Carolyn Robinson, '87
When Kent State launched its Florence program in the 1980s, its start also marked the beginning of Carolyn Robinson’s journalism career that would take her around the world.
She jumped at the opportunity to go to Italy, and took an independent study course to explore her interest in documentary work. But despite letters and phone calls, one month into the program, she had not found any documentary production houses shooting in Italy.
“Spring break was coming up and I started getting worried because I didn’t have any material,” Robinson said. “So I decided I’d try to ﬁnd something I could actually get my hands on: American TV news bureaus.”
On her spring break, Robinson went to London and met with ABC, NBC and CNN bureau chiefs and wrote a paper about how American TV news bureaus operate overseas. She followed her interviews with thank-you notes and asked the bureaus to contact her if they had any internships.
That spring break trip led to time with CBS in Rome and ABC News in London, where she interned on Good Morning America.
“By the time I left Kent I was in really good shape,” Robinson said. “I went almost directly to CNN Atlanta. They really liked my international experience and I had met the CNN bureau chiefs in Rome and London, so they were able to recommend me in a small way.”
Her work as a journalist led to international experience from Hong Kong to the Middle East. She trained journalists in Lebanon, Syria, Jordan and Iraq as part of the Knight International Journalism Fellowships.
“It was remarkable to be there,” Robinson said. “I think of the Syrian journalists I worked with all the time and wonder how they are, if they’re still alive. It was quite an experience and I think we accomplished a lot.”
Robinson also spent time in East Timor as head of the United Nations’ local TV station. The country had gone through an occupation by Indonesia and voted for their independence and the United Nations sponsored a program to help East Timor rebuild.
“It was absolutely amazing to watch a country put itself together,” Robinson said. “The reporters I worked with were astonishing and worked under conditions we wouldn’t tolerate in a developed economy. They were very passionate about what they were doing and it was all so inspiring.”
She also spent several months in Libya with a team helping put the country back together after the government was overthrown and leader Muammar Gadhaﬁ was killed.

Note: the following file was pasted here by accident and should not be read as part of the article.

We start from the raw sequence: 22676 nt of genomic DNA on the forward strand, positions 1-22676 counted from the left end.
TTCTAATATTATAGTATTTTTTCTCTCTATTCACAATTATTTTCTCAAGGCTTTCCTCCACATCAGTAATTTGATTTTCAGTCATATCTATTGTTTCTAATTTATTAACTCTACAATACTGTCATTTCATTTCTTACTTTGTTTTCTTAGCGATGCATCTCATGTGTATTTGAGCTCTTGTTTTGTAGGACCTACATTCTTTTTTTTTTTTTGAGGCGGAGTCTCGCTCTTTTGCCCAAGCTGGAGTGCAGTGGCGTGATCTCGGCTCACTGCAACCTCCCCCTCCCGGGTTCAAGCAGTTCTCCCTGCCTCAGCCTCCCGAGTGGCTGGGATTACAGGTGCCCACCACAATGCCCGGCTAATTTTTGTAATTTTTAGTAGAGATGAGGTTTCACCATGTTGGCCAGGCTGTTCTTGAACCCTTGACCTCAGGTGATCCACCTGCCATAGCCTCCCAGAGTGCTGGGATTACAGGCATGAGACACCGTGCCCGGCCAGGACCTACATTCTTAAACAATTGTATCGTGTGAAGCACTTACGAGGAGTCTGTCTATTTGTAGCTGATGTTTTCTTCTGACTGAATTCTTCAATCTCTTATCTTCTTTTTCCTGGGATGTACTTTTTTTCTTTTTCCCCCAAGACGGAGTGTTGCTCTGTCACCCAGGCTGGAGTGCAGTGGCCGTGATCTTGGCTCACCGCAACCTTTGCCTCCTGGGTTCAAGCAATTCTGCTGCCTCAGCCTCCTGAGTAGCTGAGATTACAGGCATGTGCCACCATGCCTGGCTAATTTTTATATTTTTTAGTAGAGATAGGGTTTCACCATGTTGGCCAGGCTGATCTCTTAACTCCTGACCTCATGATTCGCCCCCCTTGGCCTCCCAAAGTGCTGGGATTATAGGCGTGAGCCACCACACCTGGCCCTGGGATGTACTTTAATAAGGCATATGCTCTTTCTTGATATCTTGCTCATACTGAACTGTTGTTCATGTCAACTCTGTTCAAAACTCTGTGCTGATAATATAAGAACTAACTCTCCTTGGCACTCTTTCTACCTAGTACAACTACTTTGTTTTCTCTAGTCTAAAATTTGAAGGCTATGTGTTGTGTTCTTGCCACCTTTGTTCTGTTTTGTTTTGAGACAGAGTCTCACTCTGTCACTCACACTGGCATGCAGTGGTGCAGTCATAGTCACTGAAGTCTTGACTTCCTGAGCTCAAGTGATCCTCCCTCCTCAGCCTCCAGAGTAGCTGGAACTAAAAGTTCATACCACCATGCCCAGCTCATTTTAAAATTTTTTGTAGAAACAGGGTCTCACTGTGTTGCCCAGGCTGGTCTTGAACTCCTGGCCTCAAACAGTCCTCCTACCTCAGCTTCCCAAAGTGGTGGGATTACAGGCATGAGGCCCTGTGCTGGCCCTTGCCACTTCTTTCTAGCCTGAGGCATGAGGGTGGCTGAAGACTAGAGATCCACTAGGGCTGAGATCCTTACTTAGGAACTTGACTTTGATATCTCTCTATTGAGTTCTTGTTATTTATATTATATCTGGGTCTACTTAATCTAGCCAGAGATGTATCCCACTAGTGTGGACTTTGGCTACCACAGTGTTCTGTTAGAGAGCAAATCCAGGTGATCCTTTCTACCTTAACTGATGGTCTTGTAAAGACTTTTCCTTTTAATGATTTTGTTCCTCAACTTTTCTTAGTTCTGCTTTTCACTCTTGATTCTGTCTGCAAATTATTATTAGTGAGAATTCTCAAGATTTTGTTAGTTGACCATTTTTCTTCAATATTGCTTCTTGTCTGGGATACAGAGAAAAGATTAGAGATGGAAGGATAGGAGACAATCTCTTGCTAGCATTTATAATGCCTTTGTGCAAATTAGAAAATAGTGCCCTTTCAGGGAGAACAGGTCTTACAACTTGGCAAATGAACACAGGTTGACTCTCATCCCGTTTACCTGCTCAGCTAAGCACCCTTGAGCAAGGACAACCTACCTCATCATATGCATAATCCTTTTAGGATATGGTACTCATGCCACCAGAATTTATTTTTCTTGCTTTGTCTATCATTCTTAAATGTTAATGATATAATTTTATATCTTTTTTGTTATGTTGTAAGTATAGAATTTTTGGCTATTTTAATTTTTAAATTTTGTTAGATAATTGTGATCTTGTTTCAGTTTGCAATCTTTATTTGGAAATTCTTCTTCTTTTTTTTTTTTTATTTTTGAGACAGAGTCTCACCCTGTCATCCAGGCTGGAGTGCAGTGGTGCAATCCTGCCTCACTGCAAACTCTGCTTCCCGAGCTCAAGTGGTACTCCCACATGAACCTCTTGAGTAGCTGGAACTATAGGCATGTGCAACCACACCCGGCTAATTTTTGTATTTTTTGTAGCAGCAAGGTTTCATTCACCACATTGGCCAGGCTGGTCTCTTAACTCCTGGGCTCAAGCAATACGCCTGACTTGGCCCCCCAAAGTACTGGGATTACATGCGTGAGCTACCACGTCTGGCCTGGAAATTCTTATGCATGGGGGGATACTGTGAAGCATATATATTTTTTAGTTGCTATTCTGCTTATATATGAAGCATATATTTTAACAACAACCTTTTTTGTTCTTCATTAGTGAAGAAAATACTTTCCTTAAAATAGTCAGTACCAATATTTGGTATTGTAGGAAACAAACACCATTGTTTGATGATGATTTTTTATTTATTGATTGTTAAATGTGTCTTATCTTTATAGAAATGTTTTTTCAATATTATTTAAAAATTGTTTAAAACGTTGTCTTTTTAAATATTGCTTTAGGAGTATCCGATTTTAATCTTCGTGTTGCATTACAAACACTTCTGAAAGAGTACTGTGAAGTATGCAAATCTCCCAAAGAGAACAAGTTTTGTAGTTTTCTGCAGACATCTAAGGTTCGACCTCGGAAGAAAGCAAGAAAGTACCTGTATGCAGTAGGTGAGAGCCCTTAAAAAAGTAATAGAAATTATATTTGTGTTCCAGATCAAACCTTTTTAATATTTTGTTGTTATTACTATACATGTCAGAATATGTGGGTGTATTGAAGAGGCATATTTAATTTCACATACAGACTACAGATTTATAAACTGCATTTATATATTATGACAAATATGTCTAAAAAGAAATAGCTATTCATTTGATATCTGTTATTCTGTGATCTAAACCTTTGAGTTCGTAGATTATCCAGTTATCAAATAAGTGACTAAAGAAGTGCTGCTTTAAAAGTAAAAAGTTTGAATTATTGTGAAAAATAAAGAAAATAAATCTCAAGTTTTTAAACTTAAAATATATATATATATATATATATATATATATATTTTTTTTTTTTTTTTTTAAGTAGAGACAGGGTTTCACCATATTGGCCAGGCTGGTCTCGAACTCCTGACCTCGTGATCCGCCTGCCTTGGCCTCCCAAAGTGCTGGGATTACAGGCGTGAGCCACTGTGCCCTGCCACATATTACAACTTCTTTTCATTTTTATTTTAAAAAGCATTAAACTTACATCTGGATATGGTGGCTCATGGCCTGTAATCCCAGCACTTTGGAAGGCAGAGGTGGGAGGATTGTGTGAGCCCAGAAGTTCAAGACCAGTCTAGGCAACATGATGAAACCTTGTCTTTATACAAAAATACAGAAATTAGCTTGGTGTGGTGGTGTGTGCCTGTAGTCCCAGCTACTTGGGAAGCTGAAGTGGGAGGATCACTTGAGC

“We were supposed to train journalists... in six months because they never had them before. It was never a free country,” Robinson said. “I can’t say how much we were able to accomplish. That country still isn’t a good place, but we tried our best.”
Robinson’s international experience has not only framed her career but also her appreciation of living in the United States.
“When you’re overseas, people want to know what America is like and you’re like an unoﬃcial ambassador,” she said. “It’s made me understand my own country in a way that I wouldn’t have if I (had) never left.”
When Robinson made her way back to the United States, she spent a year teaching at Washington State University and also produced daily talk shows for Al Jazeera.
Most recently, her career has focused around the Solutions Journalism Network, for which she serves as region director.
“Journalists sometimes think that you have to talk about problems to be a serious journalist and if you include anything else you’re talking about ﬂuﬀ,” she said. “But no, it’s simply investigating solutions. What’s working? How well is it working? Could it work in other places?”
In the past four years, she has worked for the Solutions Journalism Network in more than 200 newsrooms in the United States. She teaches the basics of Solutions Journalism, helps to develop Solutions projects, and creates a playbook for newsrooms to reference.
Solutions Journalism concepts are also beginning to be taught internationally.
“It’s the most transformational thing I could think of to do in journalism right now,” Robinson said.
Sue Zake, a journalism professor and newsroom adviser at Kent State, met Robinson at a workshop sponsored by Solutions Journalism. She has since welcomed Robinson into her classroom as a guest lecturer and recruited her for other student-centered events at Kent State.
“Carolyn’s career track is amazing, particularly her work overseas in Asia, Africa and the Middle East,” Zake said. “Now, as one of Solutions Journalism Network’s regional directors, she is intent on giving back to students and sharing her experiences.”